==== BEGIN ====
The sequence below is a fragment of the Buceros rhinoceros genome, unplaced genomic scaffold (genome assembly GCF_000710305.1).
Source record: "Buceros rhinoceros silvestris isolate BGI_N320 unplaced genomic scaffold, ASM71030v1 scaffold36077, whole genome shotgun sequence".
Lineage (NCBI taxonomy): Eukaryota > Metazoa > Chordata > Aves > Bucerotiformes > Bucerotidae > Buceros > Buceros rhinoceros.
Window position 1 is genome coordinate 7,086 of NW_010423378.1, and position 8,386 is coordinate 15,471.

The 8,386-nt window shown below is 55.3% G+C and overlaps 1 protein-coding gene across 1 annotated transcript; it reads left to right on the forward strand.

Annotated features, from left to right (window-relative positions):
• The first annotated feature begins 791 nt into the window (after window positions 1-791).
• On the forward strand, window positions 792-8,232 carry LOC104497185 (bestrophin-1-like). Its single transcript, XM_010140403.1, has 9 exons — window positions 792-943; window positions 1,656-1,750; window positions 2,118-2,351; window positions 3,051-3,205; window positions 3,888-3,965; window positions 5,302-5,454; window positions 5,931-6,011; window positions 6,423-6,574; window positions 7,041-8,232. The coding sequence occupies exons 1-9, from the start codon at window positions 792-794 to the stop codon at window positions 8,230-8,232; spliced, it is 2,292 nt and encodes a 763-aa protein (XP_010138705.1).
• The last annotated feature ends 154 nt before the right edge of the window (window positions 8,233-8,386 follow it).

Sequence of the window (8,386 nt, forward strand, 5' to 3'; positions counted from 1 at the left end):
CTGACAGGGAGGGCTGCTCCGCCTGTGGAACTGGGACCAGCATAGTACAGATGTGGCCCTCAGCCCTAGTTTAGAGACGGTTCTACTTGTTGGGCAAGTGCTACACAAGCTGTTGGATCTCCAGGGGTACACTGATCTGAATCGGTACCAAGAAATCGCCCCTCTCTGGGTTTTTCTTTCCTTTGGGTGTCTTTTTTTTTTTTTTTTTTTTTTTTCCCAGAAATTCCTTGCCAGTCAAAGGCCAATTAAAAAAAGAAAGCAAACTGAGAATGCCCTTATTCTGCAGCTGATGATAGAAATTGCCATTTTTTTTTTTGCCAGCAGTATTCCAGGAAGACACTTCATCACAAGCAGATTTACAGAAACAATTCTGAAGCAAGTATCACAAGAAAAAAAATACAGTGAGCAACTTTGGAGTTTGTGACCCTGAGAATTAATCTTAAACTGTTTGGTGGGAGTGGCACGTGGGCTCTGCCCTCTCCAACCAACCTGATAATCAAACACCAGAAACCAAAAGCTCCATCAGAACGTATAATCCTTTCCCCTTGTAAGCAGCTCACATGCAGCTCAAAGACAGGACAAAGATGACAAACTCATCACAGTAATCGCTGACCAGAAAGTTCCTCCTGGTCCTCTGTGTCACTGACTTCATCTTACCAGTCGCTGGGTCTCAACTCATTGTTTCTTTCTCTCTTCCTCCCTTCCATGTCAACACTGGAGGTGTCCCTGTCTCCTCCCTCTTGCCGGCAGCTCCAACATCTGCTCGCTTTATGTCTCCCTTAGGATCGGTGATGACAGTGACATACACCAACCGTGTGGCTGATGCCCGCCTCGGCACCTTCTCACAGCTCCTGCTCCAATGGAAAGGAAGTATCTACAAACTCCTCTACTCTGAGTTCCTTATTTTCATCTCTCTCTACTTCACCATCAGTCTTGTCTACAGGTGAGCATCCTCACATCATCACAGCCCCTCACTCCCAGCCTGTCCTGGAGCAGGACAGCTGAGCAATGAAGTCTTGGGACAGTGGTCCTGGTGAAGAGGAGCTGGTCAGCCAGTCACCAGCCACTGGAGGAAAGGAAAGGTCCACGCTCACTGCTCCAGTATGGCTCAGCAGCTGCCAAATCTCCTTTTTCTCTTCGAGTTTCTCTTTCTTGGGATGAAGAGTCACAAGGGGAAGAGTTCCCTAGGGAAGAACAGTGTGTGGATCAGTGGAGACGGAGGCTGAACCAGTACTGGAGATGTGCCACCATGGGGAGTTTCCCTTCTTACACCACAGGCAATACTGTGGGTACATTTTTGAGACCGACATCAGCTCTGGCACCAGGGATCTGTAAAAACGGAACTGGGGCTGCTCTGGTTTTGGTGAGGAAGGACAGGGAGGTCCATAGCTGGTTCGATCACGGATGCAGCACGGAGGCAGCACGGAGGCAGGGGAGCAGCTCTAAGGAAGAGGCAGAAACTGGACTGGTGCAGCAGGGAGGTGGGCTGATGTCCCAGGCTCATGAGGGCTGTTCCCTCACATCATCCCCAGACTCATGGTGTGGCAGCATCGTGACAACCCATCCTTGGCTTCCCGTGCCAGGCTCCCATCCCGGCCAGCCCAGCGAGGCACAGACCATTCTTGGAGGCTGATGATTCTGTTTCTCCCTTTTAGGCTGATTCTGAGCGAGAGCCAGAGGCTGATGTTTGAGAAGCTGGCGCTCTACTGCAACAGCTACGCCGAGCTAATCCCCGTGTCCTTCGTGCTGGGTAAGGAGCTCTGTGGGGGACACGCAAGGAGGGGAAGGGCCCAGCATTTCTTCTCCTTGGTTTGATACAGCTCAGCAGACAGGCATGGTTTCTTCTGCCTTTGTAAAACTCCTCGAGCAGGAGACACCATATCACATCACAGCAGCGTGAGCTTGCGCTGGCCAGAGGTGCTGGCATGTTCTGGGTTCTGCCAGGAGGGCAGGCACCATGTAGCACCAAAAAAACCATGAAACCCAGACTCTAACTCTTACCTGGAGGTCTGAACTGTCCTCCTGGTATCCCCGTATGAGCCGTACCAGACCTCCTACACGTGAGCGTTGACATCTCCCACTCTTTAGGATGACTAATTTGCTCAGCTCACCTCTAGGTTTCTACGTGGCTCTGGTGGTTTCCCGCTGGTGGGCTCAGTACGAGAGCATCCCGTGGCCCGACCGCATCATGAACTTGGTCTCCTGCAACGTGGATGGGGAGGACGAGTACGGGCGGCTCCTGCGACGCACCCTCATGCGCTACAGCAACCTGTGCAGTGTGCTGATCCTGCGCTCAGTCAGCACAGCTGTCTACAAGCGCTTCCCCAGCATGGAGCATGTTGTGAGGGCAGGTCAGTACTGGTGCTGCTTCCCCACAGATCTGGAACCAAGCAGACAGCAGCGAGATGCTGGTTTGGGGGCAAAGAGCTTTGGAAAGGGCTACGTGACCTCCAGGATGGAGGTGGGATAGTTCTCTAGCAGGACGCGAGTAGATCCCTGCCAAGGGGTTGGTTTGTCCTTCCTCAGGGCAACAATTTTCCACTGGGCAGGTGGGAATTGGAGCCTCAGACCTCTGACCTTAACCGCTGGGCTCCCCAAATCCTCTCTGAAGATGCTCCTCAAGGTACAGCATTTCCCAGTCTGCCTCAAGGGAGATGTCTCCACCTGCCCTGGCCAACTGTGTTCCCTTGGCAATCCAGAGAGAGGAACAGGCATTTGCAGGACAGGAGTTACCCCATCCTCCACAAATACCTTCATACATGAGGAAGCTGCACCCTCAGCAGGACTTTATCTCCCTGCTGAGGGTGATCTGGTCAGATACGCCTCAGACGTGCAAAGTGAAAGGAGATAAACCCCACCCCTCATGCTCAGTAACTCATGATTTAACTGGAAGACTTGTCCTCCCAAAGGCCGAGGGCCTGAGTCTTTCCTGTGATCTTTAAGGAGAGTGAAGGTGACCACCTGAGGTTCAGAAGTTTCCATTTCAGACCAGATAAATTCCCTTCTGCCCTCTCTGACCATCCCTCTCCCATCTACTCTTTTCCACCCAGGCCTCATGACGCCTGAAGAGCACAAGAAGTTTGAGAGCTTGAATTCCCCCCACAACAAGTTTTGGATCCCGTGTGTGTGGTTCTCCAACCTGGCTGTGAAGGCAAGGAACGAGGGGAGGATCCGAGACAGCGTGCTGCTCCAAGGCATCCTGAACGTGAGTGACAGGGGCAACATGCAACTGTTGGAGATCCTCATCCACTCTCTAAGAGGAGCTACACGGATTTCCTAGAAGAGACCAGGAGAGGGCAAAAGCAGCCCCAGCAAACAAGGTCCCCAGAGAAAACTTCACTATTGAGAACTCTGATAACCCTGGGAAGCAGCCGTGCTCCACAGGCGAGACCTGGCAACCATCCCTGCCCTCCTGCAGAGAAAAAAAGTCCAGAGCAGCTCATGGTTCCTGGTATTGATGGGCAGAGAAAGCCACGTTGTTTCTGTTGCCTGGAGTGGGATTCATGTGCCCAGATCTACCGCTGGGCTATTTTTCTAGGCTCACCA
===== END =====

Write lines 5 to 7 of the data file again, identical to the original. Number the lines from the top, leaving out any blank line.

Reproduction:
The 8,386-nt window shown below is 55.3% G+C and overlaps 1 protein-coding gene across 1 annotated transcript; it reads left to right on the forward strand.

Annotated features, from left to right (window-relative positions):
• The first annotated feature begins 791 nt into the window (after window positions 1-791).